20 of the Best Things People Learned From Therapy
Twitter is always full of gems, from Chrissy Teigen's latest random musings to the occasional heart melting doggo video.
But recently, a tweet went viral that might be better than any viral tweet.
The message from Twitter user @CarolineMoss was simple: "If you go to therapy quote tweet this with the best thing you learned at therapy that way everyone else can get free therapy."
And people on Twitter showed. up.
The results were incredible and the advice was so wide-ranging and important, we wanted to gather our favorite responses for you.
Come back to this article whenever you're looking for inspiration or guidance as you navigate something specific or just life in general.
1. "My therapist told me: You can be your own witness."
"It completely blew my mind, I was so used to thinking that my word about a negative experience wasn't good enough, that I needed witnesses to it in order to make it something I was allowed to be hurt by."
2. "Every behavior is a need trying to be met."
3. "Your thoughts/feelings/impulses are not you.
"They're neurological phenomena you've been conditioned to experience in response to stimulus. You can respond to them in one of four ways:
• Reactively indulge them
• Reactively suppress them
• Consciously engage with them (if useful)
• Consciously release them (if not useful)
Reactive response are generally a product of trauma, but your agency to choose another response is largely a product of mental habits."
4. "Society doesn’t need to be the one to set my schedule.
"I’m allowed to eat breakfast at 11, go to bed at 1am. There’s no correct mold to fit, just find whatever works best for me."
5. "Don’t react. Sit with it until you know what you feel. Sit with it."
"Oh, if you do something to elicit a response from someone else, you are engaging in negative behavior. If you do something to respond to your needs, you’re doing something positive."
6. "Needing medication is not a bad thing."
"If you were a diabetic and unable to produce insulin, you would need to take insulin. Needing mental health medication is like that, your body needs something it cannot produce on its own."
7. "Never compare yourself to other people…"
"but even more importantly never compare yourself to fantasy versions of how your life would’ve turned out had you made a different choice."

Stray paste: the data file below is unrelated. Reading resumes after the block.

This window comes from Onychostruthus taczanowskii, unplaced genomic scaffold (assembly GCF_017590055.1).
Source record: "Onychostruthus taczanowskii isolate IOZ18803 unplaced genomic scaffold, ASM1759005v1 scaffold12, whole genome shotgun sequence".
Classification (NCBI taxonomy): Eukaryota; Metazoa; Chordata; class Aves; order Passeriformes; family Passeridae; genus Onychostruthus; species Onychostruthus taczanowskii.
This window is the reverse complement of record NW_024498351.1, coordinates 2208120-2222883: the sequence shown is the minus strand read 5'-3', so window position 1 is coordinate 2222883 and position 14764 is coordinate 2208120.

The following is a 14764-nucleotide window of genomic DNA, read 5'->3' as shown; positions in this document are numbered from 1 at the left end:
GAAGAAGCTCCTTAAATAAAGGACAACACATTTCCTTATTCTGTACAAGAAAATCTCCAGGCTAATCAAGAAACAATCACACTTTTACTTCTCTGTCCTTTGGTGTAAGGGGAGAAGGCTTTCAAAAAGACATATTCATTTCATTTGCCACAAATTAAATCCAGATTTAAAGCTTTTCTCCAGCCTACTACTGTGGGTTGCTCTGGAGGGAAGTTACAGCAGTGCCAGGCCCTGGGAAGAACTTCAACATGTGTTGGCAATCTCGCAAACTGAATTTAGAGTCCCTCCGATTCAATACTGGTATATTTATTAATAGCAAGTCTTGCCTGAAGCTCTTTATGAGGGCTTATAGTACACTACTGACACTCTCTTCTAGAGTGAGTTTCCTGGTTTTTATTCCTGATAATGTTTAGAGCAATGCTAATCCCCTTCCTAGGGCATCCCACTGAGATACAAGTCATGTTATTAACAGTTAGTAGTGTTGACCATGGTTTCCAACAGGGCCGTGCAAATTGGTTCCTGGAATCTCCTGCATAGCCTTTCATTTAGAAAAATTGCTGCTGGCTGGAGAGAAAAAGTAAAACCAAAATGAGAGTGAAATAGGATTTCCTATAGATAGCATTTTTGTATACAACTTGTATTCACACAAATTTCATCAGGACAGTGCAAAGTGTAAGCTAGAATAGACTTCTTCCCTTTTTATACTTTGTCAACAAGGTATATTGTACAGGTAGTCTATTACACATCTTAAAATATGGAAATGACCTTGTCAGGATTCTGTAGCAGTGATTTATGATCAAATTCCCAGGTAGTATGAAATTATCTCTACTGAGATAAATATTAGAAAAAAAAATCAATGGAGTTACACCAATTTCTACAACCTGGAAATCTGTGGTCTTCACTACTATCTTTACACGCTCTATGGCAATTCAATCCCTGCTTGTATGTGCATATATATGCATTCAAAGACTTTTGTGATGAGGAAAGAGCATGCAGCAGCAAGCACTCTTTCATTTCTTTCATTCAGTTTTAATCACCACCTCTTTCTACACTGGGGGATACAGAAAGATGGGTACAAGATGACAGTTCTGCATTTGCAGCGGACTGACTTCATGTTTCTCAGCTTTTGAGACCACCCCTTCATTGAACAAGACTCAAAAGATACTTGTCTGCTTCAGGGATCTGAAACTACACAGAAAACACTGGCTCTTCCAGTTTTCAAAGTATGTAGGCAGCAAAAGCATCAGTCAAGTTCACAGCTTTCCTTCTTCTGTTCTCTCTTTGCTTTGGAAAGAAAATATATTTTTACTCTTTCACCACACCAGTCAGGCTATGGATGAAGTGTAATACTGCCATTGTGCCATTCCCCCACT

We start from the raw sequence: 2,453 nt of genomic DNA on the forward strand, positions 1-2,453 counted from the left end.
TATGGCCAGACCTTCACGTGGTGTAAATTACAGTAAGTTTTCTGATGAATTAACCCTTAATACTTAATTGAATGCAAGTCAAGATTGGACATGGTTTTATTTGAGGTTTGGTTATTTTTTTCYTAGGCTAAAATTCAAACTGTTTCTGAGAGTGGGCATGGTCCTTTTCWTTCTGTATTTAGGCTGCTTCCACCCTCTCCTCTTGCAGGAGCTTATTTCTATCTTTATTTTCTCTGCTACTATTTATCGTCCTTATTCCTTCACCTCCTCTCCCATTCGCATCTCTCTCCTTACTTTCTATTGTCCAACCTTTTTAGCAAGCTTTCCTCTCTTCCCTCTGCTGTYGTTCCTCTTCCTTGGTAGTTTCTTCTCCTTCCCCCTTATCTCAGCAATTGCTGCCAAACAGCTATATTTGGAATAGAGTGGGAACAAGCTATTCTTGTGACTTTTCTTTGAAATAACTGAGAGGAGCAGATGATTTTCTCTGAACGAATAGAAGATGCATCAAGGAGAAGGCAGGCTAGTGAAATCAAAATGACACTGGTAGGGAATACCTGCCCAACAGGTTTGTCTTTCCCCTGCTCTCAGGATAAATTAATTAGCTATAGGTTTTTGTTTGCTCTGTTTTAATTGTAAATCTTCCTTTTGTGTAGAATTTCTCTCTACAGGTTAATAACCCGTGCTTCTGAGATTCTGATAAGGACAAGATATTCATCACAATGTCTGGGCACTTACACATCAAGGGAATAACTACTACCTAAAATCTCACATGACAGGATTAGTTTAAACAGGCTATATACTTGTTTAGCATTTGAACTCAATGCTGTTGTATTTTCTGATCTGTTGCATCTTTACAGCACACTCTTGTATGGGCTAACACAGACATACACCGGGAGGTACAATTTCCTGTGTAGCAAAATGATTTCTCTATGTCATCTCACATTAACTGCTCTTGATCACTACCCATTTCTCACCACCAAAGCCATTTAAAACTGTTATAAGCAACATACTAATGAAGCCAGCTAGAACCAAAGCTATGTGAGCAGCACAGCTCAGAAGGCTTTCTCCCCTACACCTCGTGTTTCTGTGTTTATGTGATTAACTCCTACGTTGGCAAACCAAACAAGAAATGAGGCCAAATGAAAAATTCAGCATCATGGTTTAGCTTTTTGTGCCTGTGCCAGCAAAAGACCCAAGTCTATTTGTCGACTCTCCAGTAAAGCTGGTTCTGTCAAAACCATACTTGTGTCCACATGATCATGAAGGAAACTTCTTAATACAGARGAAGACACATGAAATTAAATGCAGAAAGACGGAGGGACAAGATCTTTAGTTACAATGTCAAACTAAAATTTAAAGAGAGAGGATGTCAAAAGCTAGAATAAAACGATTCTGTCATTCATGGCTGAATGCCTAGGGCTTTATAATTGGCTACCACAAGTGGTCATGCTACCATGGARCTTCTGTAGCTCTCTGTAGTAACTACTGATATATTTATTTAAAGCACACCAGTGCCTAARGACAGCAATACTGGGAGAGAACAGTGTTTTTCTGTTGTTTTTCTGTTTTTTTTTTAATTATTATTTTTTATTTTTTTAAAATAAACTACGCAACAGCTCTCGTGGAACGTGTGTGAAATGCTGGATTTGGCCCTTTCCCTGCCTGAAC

8. "Do not attempt to understand why a dysfunctional person does what they do."
"Dysfunction has no logic behind it. Knowing this, has spared me anxiety and unneeded turmoil."
9. "Identify behavior that helped you cope with growing up in a dysfunctional family, but doesn't serve you well as an adult."
"Recognizing the pattern is the first step towards doing things differently now."
10. "If you can imagine the worst thing, you can imagine the best thing."
"Both things are imaginary. Say outloud verbally the positive outcome, repeat until it feels more real."
11. "Avoid saying 'should.'"
"It's too easy to fall into pressuring yourself and pushing yourself too much. Reframe and rephrase:
I should exercise ➡️ I like how I feel after exercise I should do laundry ➡️ I want clean clothes."
12. "Don’t beat yourself up for not knowing things that you hadn’t learned yet."
13. "My therapist asked me 'Whose voice do you hear when you judge yourself?'
"Finding this answer was the most freeing feeling."
14. "That as a black woman I need to not shrink in order to accommodate others with my existence."
15. "Before you spiral into anxiety and panic: Resist speculating."
"Look at the situation and ask yourself 'What do I know to be true?'"
16. "Anxiety is not intuition."
17. "Cut toxic people out of your life, or try to minimize the time you spend with them.
"If someone, even a family member, constantly makes you feel bad, you don't owe them your time. It's OK and healthy to set strict boundaries and say NO to toxic people."
18. "Break everything down into smaller pieces."
"No, smaller. No, even smaller. The first step to taking a shower is walking to the bathroom."
19. "Trauma, especially unrecognized or unresolved trauma, affects your behavior and coping mechanism in ways you can't identify."
"It creates cycles, it harms yourself and others. There are ways to step out of this behavior but you can only do so when you are ready to address it."
20. "Everyone is going to demand 100% from you, but if you give 100% to everyone every time, you'll burn out quick."
"Don't let people's expectations define how much of yourself to give away, it is O K A Y for you to set those limits/boundaries for yourself."
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